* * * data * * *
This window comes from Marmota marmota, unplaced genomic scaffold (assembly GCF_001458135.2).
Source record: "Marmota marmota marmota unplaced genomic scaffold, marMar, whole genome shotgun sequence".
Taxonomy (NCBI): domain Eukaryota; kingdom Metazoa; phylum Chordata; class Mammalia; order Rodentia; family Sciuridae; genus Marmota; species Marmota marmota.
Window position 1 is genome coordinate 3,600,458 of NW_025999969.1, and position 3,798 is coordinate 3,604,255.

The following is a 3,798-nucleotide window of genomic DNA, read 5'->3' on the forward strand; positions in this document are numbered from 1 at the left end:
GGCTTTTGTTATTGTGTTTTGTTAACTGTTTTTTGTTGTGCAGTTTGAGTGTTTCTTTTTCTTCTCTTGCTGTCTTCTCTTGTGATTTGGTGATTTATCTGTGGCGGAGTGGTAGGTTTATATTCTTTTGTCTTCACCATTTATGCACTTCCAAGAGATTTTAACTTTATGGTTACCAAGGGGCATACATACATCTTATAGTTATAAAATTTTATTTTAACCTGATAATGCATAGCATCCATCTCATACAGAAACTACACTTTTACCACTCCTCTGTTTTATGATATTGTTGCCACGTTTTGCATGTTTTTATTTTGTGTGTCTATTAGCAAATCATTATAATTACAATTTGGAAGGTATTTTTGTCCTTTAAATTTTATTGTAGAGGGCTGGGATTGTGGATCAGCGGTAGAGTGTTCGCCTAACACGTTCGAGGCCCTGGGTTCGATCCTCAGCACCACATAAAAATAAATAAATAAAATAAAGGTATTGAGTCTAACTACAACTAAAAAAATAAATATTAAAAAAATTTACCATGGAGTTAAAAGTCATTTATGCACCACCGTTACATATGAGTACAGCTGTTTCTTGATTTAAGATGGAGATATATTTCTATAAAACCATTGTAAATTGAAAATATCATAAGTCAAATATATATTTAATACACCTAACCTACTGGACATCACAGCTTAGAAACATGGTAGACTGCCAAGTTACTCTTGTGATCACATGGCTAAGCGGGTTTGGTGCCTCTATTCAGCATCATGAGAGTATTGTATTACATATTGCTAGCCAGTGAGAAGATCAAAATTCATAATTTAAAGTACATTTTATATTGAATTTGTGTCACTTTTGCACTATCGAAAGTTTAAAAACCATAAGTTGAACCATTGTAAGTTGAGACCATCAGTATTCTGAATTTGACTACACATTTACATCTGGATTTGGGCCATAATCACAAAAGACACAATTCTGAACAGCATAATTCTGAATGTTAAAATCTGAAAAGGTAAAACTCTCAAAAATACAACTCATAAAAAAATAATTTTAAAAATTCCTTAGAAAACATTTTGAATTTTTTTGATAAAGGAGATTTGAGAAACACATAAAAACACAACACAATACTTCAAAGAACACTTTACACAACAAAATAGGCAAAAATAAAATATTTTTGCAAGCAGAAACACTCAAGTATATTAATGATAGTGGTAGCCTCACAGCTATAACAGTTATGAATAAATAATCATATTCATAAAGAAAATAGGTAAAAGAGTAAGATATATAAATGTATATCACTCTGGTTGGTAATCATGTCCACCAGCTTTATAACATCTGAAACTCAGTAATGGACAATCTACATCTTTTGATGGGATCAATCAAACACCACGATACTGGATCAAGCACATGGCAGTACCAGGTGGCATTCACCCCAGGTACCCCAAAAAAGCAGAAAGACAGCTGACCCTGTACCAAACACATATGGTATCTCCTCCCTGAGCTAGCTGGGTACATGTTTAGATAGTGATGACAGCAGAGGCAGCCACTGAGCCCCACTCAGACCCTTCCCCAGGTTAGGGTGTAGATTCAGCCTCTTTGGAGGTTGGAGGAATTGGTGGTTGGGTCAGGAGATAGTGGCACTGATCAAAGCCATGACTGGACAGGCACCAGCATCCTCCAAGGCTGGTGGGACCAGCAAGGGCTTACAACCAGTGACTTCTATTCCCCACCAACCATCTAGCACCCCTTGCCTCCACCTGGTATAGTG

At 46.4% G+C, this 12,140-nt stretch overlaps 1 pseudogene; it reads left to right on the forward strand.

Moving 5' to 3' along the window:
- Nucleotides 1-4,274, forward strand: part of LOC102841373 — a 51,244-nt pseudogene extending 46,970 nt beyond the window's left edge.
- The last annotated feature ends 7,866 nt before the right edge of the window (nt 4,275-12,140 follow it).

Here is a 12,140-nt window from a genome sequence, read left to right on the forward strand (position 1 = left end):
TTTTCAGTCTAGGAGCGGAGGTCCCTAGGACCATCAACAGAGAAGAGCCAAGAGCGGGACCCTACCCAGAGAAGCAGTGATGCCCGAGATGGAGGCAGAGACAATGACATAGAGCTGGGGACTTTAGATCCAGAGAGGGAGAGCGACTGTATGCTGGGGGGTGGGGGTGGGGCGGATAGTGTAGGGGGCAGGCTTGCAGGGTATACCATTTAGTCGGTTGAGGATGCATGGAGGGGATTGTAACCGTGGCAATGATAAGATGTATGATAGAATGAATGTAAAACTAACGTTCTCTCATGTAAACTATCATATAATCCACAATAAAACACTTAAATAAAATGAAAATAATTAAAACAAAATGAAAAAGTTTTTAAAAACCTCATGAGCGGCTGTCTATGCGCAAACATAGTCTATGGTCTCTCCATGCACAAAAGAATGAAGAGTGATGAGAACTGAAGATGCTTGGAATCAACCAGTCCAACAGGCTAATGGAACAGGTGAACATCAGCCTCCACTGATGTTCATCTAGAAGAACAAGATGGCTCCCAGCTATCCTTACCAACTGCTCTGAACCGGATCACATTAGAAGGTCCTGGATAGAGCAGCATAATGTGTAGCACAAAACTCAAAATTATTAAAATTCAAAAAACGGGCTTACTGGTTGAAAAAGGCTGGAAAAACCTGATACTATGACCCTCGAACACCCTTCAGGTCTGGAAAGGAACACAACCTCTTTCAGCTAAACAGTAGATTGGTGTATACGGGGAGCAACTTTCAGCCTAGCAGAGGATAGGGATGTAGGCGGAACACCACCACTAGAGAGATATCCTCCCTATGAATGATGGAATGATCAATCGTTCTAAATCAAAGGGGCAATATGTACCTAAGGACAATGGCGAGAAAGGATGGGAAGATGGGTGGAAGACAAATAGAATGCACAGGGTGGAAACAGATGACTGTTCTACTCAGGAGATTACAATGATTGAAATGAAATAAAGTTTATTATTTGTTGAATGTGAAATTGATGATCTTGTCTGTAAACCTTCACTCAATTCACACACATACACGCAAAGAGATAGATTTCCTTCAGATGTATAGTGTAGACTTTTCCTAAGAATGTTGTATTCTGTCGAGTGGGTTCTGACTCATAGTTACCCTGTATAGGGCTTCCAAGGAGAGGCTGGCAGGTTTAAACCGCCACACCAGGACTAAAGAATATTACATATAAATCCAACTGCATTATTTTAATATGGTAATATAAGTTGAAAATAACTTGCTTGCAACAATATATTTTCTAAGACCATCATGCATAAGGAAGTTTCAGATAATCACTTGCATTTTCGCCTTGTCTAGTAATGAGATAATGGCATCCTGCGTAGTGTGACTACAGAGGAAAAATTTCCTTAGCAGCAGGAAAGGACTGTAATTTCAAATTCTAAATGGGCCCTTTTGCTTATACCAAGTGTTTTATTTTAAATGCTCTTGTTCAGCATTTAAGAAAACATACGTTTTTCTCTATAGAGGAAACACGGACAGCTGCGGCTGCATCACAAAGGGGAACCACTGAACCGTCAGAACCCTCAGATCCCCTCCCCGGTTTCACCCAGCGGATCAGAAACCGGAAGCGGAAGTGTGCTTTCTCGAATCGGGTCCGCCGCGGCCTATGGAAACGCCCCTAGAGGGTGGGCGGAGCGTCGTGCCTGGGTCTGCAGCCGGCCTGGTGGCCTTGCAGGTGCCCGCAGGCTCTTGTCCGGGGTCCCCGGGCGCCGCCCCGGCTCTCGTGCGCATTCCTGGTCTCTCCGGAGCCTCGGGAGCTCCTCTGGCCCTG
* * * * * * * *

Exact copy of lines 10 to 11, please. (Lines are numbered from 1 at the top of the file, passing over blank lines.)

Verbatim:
- The last annotated feature ends 7,866 nt before the right edge of the window (nt 4,275-12,140 follow it).

Here is a 12,140-nt window from a genome sequence, read left to right on the forward strand (position 1 = left end):